What Kind of Relationship Are You In? 2
In a typology devised by Carmen Lynch, M.F.C.C., a couples and family therapist, and Victor Daniels, a Professor of Psychology, they define ten kinds of relationships broken down into two sub groups of “dominant” and “collateral” patterns. Dominant pattern relationships have a tendency to last longer than collateral relationships.
The Five Collateral Patterns
By nature these five patterns of relationships do not last as long as the five dominant patterns. They will last from a few weeks to a few years; sometimes as little as one night. When one of these relationships do last longer, it will more than likely have evolved into one of the five dominant patterns (Survival, Validation, Scripted, Acceptance, Individuation-Assertion).
1. HEALING RELATIONSHIPS. These “hook-ups” or liaisons usually occur following periods of loss, stress, struggle or mourning. Persons in these situation need immense tender loving care. People in these kinds of relationships need time to reassess their lives and their ways of relating to people and stressful situations.
Outwardly, the partners seem to be opposites or mismatched. Perhaps one person is intellectual and their partner will not be. Or, there may be a 20-30 year age difference. Many relationships that can fall into this pattern are choosing people that remind you of a mother or father figure.
In healing relationships, distance is also common. You will see long distance relationships being preferred with the occasional “get together”. There is no real commitment and can go on for years with just “hooking-up” on occasions to meet a need. It is seldom about passion.
People in this kind of relationship tend to dwell on the past a lot; about the loss or struggle that preceded the relationship. Some people may have one or more healing relationships at one time.
2. EXPERIMENTAL RELATIONSHIPS. This relationship is exactly what it sounds like: experimental. People in these relationships like to “try-out” people. The intention is to find out how to relate to someone that may be opposite of what you are used to, or grew up around. This can open a door to finding new ways of behaving with others, and maybe discovering somethings about oneself that can be expounded on. Dating relationships often have this quality of exploration. When two people in an experimental relationship make a connection that clicks, it may evolve into one of the dominant forms. Or an experimental relationship that almost clicks, but not quite, may influence what a person looks for in the next partner.
3. TRANSITIONAL RELATIONSHIPS. In these, it's a good place to practice for a long-term relationship that's healthier than the one that preceded it. The relationship is a cross between the old and the new, between patterns that drove you crazy and others that you were changing. This type of relationship helps us to confront and handle old conflicts in new ways.
4. AVOIDANCE RELATIONSHIPS. This particular pattern involves people who tend to protect themselves against deep intimacy with others. They avoid any full contact with their own inner emotions. This pattern may also involve people that are just coming out of relationship that has left them reeling in pain or mourning from a break-up, or even from the loss of a loved one such as a parent, friend, or other family member. Their fear is that if they get to close, it may happen (the loss) again. People in this pattern are not necessarily ready to take that chance. So they will often choose someone that they can avoid sharing their feelings with.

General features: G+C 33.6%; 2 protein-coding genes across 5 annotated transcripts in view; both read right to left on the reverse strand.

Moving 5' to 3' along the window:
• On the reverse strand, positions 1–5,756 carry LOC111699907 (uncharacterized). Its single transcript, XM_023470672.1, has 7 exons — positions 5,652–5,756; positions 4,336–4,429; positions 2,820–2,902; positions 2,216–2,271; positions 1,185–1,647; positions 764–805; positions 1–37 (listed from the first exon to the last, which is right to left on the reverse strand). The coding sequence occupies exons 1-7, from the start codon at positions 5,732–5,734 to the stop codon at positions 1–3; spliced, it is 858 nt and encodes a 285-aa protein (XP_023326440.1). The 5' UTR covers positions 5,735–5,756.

In some instances, a person in such a relationship may be someone who doesn't fit into the rest of a person's life. For example, s/he doesn't introduce her/him to friends or business associates. There may be a heavy emphasis on sex as a way of suppressing the painful feelings. Self-disclosure is likely to be low and mistrust (of oneself, the other, or both) high. Often the beginnings and endings are abrupt.
5. PASTIME RELATIONSHIPS. A pastime relationship is essentially recreational—for fun and games—and is identified as such. Although some hopes may attach themselves, expectations seldom do. A summer romance is likely to be a pastime relationship. In most cases, circumstances make it unlikely that the relationship will be an enduring one. Passionate, delightful, and tender while it lasts, there's no expectation that it should be more than that.
Can you identify yourself or relationship in any of these instances? It is important that we understand who we are, and why we do what we do if we are going to have healthy and productive relationships. We need to know what drives us and why we choose the way we choose. Many times we like to blame relationship failures on the fact that we were just not compatible or the other person just didn't understand you.
All of the above may be true. But what if you searched yourself and found some issues that you were just avoiding in your life? What if it wasn't the other person, but you? It's not easy holding a mirror up to ourselves and really looking in. But that's what we need to do if we are going to have healthy, thriving and productive relationships.
You owe it to yourself, and those you are in a relationship with to go deep and find out what really makes you tick.
You Should Also Read:
What Kind of Relationship Are You In? 1
Having a Healthy Realtionship
Building Strong Relationships
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